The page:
Load Regulation, Hold-Up Time And Inrush Current
To learn more about our PSU tests and methodology, please check out How We Test Power Supply Units.
Primary Rails And 5VSB Load Regulation
Load Regulation testing is detailed here.
Our hold-up time tests are described in detail here.
The hold-up time is pretty long, while the power-good signal drops before the rails go out of spec (as it should). Everything is fine here, and obviously the 390uF bulk cap is more than enough for this PSU's needs.
For details on our inrush current testing, please click here.
The inrush current is low with 115V and close to normal levels with 230V input.
Load Regulation And Efficiency Measurements
The first set of tests reveals the stability of the voltage rails and the PSU's efficiency. The applied load equals (approximately) 10 to 110 percent of the maximum load the supply can handle, in increments of 10 percentage points.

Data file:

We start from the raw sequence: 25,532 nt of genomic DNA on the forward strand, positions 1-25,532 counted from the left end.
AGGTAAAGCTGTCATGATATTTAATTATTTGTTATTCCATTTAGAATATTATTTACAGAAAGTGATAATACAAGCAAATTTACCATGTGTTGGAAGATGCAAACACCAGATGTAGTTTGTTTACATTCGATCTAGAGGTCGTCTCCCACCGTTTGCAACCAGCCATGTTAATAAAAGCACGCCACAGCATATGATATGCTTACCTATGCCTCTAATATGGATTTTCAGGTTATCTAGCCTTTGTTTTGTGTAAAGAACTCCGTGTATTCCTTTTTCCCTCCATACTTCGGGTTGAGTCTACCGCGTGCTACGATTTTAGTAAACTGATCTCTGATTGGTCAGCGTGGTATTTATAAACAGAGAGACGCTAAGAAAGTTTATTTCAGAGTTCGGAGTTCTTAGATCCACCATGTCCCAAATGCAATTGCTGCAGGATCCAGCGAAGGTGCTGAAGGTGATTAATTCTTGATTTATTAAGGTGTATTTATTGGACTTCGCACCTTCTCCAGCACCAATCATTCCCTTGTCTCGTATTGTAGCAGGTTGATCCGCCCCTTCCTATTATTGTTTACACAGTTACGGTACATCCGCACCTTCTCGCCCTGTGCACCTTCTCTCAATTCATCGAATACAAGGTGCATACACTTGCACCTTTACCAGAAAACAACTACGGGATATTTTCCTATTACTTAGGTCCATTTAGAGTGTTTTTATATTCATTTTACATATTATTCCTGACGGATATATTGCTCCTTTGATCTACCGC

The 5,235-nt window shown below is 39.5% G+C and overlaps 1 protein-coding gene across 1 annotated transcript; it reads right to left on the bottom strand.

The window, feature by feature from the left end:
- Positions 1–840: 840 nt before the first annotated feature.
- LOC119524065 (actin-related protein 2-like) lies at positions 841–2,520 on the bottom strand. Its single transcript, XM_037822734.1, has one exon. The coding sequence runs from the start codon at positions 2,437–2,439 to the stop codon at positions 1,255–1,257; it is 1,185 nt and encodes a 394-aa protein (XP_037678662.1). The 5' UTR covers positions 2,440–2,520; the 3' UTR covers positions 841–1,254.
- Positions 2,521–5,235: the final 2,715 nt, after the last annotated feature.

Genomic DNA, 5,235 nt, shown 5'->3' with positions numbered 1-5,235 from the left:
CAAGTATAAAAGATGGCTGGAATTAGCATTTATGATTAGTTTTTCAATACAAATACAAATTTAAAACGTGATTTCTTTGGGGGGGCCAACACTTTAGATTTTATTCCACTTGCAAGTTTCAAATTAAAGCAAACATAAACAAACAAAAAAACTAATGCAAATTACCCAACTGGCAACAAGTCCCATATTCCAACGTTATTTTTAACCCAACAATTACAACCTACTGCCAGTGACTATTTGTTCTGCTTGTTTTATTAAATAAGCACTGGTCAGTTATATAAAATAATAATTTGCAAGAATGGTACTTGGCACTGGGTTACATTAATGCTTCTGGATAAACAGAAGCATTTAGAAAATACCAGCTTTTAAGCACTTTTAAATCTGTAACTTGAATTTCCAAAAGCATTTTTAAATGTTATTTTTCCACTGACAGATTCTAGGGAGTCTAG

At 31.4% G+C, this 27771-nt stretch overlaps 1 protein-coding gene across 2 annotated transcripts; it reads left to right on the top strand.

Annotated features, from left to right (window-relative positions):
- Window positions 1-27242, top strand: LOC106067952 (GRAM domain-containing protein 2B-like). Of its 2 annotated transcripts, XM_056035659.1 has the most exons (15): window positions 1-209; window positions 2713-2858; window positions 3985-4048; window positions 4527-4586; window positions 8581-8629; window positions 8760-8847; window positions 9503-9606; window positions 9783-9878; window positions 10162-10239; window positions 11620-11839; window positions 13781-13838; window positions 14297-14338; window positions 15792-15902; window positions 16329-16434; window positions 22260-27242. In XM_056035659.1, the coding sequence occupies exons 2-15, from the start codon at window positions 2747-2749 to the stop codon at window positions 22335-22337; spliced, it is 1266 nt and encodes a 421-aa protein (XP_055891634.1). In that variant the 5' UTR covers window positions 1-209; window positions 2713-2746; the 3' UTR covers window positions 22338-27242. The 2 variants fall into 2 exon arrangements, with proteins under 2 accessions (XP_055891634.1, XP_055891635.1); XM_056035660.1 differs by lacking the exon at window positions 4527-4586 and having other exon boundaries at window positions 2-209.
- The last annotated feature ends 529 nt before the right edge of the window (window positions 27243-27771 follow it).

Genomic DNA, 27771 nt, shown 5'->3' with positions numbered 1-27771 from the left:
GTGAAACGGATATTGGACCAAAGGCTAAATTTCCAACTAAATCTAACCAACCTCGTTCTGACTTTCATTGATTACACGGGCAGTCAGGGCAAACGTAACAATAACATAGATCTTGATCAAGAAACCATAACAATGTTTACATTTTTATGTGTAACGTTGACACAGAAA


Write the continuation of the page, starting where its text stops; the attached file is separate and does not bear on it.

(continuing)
We conducted two additional tests. During the first, we stressed the two minor rails (5V and 3.3V) with a high load, while the load at +12V was only 0.10A. This test reveals whether a PSU is Haswell-ready or not. In the second test, we determined the maximum load the +12V rail could handle with minimal load on the minor rails.
|Test #||12V||5V||3.3V||5VSB||DC/AC (Watts)||Efficiency||Fan Speed (RPM)||Noise (dB[A])||Temps (In/Out)||PF/AC Volts|
Load regulation is very tight on the +12V rail. It's good on the others as well, with 5V and 5VSB achieving 1.21% and 1.41% respectively, and the 3.3V rail a little higher with 1.76% deviation. In addition, the SF450 easily meets the 80 PLUS Gold requirements at 50% output and full load. It's only 0.1% off in the 20% load test, though we benchmark in a much hotter ambient environment than the 80 PLUS organization. It's common knowledge that a PSU's efficiency is significantly affected by high operating temperatures, and this accounts for the difference.
Up to the 50% load test, the fan's noise stays below 30 dB(A). Again, we had to push the small PSU hard to make its fan spin fast enough to exceed 40 dB(A). Under normal conditions, the fan profile is relaxed so you won't have to worry about excess noise. On the next page, you will find a graph that illustrates the fan's noise under normal conditions.